Film Review by Professor Robert Abrams, Professor of Old Age Psychiatry, Weill Cornell Medicine
‘Papa’, directed by Natalie Labarre (2016, USA)
Papa is a bright, fast-moving animation, delightful to watch, but in just over 6 minutes more complex and nuanced than one realizes at first. The film is an autobiographical take by the director Natalie Labarre about a father and his young daughter, opposites in every conceivable way, yet each striving in earnest to accommodate the other and to reconcile their differences. But their efforts often fail.
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“Papa” himself is a big, burly engineering nerd, defined by his masculinity, technological inventiveness and passion for racing-cars; the daughter is a petite young girl of 6 or 7, whose outlook is feminine, age-appropriate, and a bit wry. They love each other but do not understand each other. The viewer grasps that fact immediately when, near the beginning of the film, the daughter sustains minor injuries when riding on her father’s back, mainly because “Papa” fails to appreciate their basic differences in size and strength. This has presumably happened before, too. The little daughter frequently retaliates, knowing exactly how to irritate her father by drawing cats on his engineering papers. He responds angrily, but instantly regrets it and tries to amuse her with ridiculously complicated inventions, like a vast clunky machine, the sole purpose of which is to place a sugar cube in her hot chocolate. The daughter then creates a much simpler version of her own. And so it goes.
Whenever his ploys are unsuccessful, “Papa” tries out fresh approaches to entertain the young girl and gain her approval. For example, at one point he manages to delight his daughter by reproducing her ballet steps with surprising grace, but only after having thoroughly humiliated her by cheering loudly in her dancing class. (He must have been the most embarrassing parent ever). His efforts culminate in a well-intended but outlandish invention, another vast machine, this time one that dispenses tasty-looking iced cupcakes. For her part, the daughter also makes concessions, and does so in a particularly touching way in the last frame of the film.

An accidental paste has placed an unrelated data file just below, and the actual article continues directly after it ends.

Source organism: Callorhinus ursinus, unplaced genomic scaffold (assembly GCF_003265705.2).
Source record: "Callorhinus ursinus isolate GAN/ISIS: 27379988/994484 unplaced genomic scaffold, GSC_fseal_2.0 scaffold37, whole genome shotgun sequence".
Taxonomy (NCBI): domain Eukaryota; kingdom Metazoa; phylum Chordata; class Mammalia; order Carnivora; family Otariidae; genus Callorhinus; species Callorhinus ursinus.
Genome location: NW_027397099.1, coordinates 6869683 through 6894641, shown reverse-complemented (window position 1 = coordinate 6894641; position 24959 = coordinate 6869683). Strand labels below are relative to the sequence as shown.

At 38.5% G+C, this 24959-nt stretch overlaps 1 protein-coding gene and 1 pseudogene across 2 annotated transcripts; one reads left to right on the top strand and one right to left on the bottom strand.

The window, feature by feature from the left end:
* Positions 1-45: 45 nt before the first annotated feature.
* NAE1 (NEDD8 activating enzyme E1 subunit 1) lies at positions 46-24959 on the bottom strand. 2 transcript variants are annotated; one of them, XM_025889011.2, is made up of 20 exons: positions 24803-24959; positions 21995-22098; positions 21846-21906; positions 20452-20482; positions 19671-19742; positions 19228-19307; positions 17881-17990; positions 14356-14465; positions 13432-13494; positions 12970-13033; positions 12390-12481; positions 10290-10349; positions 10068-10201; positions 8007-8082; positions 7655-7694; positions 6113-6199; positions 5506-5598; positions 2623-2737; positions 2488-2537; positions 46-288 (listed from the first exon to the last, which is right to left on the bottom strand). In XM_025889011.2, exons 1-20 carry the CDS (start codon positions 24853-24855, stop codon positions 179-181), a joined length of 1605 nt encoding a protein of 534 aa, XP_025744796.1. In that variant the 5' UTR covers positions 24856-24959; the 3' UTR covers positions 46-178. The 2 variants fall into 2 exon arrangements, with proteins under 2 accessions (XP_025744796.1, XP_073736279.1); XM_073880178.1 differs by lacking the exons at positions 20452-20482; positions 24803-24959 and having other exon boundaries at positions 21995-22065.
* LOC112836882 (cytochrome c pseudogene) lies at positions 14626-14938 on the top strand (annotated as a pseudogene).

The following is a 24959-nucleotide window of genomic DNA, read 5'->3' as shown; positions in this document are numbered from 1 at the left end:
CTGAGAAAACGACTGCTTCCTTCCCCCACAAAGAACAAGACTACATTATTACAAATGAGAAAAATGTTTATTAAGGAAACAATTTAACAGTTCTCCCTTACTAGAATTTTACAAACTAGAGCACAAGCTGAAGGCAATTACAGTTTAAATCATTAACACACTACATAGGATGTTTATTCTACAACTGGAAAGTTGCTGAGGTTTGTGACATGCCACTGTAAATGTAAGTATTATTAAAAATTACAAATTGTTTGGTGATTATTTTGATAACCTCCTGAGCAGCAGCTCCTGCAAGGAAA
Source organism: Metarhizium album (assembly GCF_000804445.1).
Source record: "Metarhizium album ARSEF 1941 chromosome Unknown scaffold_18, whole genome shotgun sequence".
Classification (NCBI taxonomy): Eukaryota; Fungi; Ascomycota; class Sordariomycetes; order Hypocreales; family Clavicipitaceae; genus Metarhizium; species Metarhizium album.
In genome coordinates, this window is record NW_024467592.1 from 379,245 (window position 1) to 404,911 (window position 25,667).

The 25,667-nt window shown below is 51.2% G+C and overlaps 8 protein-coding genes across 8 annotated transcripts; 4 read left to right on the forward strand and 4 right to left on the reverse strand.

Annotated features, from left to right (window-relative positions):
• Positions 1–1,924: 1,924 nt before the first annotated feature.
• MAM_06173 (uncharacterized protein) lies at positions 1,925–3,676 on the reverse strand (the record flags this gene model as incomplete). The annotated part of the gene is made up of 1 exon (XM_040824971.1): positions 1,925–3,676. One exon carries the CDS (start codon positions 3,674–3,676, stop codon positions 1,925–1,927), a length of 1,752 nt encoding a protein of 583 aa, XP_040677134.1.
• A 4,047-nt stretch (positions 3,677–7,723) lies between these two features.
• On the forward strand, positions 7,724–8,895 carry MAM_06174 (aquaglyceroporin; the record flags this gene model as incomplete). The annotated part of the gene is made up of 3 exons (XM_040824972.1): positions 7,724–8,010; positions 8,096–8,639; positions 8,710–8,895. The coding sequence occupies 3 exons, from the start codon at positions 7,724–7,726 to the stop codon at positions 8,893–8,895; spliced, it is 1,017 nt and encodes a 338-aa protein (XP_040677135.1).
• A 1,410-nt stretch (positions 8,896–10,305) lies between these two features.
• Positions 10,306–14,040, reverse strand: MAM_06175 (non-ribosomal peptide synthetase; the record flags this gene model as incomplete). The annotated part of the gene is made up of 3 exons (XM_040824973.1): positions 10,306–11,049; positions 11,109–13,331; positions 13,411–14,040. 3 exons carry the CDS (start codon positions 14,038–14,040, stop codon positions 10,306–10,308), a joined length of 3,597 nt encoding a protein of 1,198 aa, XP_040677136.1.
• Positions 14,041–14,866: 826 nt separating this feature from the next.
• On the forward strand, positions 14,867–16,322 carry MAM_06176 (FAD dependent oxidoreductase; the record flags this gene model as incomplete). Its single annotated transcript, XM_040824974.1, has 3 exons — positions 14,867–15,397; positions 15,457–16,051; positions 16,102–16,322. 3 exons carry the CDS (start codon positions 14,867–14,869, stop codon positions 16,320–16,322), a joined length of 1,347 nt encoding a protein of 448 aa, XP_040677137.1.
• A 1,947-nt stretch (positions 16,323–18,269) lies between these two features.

Like most of the director’s work in animation, “Papa” is wordless but not silent. In a 2016 interview with Blake Harris in a series on animators in Idea Rocket Ms. Labarre explained that she prefers to work without words, relying on sounds and drawings. Accordingly, “Papa” opens with the sounds of a scratchy, skipping LP record, a perfect reflection of the difficulty this these two have in making their needs known to each other. Later in the film, when there is a relative truce between the principals, the background music becomes sweetly melodic. But above all, Ms. Labarre’s drawings prove to be the clearest, most moving substitutes for words. These sketches exaggerate the physical differences between father and daughter, but also convey the love between them. The importance that is given to the characters’ facial expressions, particularly around the mouth, is consistent with what psychiatrists know about emotion: it is best relayed through changes in facial expression.
I have seen and loved this film since I first saw it in 2019, but in 2020, it reads differently, like so many other things in the midst of a pandemic. In 2019 I appreciated the film’s message that for relationships to work, a single gesture of reconciliation will not be adequate. Instead, a continuous process of reciprocal accommodation is required, and such efforts must be grounded in love.
But in 2020 I also feel the tension between the father’s penchant for technology, represented in the film by his absurdly convoluted gadgets, and the daughter’s steady push for more fundamentally human modes of communication. A related impasse has occurred in the era of Covid-19 when direct contact between people is limited by fiat and what remains is relegated to Zoom and the like. For our work as physicians, telemedicine suffices as a lifeline, but it can never be regarded an ideal substitute for direct human-to-human interaction. Yet whether on Zoom or in person, in all relationships it is the sincerity and the ardor of intention that matter most. We see, as an example, that the daughter in Papa is learning how to look beyond her father’s clumsiness to recognize the warmth of his aims. The struggles of the wise little girl in this film suggest how human values might survive in the age of technology.